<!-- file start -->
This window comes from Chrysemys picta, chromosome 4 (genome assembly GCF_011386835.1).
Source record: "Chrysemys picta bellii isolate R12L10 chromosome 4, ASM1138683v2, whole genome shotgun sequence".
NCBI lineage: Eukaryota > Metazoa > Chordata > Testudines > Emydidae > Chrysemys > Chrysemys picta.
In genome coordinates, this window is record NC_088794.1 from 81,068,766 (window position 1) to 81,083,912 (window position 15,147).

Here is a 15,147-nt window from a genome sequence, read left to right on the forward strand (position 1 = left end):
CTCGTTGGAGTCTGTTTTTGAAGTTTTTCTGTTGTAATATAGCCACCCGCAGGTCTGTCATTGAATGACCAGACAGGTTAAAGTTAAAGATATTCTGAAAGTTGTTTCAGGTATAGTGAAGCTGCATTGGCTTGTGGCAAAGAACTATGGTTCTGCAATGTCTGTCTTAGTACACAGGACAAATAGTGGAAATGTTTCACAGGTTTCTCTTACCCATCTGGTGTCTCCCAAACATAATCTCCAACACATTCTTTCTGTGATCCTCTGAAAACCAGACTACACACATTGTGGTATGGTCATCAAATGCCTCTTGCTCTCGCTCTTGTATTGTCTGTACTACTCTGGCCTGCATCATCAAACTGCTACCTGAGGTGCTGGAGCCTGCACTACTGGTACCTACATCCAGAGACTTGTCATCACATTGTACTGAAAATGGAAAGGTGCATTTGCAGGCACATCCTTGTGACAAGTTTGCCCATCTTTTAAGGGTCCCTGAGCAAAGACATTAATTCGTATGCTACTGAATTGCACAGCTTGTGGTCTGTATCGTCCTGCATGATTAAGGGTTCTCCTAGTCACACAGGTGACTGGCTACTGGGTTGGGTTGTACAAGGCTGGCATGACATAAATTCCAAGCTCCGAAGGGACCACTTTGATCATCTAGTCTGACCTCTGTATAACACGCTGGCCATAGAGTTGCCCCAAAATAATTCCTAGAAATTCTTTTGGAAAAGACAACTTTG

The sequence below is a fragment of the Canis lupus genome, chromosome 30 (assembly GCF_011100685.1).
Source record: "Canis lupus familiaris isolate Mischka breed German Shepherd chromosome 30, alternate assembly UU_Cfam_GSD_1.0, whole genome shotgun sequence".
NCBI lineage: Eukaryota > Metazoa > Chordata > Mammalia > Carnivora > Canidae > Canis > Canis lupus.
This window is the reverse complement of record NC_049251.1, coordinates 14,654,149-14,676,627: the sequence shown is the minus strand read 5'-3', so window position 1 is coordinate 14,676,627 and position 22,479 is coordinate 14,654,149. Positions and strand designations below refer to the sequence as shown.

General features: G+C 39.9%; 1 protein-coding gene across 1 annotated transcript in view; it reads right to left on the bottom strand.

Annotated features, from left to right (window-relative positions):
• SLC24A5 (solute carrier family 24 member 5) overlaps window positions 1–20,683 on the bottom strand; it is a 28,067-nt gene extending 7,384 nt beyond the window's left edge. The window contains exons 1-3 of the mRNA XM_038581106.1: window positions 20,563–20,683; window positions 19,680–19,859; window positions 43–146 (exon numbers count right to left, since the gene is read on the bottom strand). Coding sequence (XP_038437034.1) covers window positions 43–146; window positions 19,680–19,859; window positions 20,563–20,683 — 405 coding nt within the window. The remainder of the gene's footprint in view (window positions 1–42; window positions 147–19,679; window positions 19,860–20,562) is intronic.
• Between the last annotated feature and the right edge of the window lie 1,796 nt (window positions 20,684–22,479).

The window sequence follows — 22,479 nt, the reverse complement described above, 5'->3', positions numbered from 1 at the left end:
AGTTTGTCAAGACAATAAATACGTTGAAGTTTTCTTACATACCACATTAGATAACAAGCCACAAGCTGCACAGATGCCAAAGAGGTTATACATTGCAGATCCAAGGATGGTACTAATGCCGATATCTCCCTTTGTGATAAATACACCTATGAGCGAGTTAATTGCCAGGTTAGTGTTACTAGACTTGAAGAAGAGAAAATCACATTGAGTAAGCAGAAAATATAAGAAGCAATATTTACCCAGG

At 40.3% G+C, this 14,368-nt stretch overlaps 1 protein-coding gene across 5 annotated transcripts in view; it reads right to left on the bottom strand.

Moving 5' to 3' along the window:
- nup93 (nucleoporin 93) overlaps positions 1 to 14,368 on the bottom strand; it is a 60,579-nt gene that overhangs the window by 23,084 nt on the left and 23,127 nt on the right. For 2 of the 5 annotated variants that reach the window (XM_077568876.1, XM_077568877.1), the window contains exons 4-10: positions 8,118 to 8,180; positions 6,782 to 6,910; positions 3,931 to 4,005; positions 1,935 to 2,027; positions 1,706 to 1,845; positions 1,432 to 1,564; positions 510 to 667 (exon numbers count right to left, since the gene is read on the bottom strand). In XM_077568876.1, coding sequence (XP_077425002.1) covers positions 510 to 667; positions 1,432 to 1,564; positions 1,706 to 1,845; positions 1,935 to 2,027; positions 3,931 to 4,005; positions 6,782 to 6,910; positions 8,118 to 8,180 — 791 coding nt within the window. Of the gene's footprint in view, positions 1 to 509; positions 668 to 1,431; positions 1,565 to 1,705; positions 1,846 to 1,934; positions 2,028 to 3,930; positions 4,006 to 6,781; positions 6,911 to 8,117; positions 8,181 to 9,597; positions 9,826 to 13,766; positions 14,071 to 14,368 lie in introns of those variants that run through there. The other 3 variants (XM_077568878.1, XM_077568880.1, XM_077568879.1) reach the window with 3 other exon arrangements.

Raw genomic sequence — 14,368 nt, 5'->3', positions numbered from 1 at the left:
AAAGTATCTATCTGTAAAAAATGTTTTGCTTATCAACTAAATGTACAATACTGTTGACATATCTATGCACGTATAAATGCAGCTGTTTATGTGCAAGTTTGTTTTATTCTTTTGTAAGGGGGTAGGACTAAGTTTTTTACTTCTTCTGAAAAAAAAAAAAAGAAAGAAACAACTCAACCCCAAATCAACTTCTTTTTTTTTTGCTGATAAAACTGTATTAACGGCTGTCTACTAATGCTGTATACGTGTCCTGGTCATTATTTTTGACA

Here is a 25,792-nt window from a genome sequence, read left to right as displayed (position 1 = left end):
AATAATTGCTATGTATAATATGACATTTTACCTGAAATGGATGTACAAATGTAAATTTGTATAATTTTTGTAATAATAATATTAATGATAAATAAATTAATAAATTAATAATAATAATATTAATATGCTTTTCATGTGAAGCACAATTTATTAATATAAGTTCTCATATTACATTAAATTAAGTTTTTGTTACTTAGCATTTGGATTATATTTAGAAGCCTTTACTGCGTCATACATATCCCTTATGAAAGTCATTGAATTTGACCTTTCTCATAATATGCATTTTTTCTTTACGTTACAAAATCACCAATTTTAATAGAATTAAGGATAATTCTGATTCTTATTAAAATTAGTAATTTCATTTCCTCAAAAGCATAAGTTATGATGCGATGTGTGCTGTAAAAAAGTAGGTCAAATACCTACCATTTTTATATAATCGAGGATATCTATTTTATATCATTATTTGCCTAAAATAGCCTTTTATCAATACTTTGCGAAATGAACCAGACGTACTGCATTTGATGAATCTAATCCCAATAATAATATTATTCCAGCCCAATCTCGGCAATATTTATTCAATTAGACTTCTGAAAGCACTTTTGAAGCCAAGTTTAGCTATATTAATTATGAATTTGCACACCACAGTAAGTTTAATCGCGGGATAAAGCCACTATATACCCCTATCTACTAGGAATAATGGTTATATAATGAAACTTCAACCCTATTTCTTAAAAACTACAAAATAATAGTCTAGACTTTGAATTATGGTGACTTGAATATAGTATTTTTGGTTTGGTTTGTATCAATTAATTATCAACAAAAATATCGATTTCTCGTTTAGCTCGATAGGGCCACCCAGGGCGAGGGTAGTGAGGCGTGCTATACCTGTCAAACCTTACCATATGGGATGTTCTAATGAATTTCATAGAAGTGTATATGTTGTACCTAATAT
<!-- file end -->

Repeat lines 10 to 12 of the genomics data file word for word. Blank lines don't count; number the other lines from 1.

This window is the reverse complement of record NC_049251.1, coordinates 14,654,149-14,676,627: the sequence shown is the minus strand read 5'-3', so window position 1 is coordinate 14,676,627 and position 22,479 is coordinate 14,654,149. Positions and strand designations below refer to the sequence as shown.

General features: G+C 39.9%; 1 protein-coding gene across 1 annotated transcript in view; it reads right to left on the bottom strand.

Annotated features, from left to right (window-relative positions):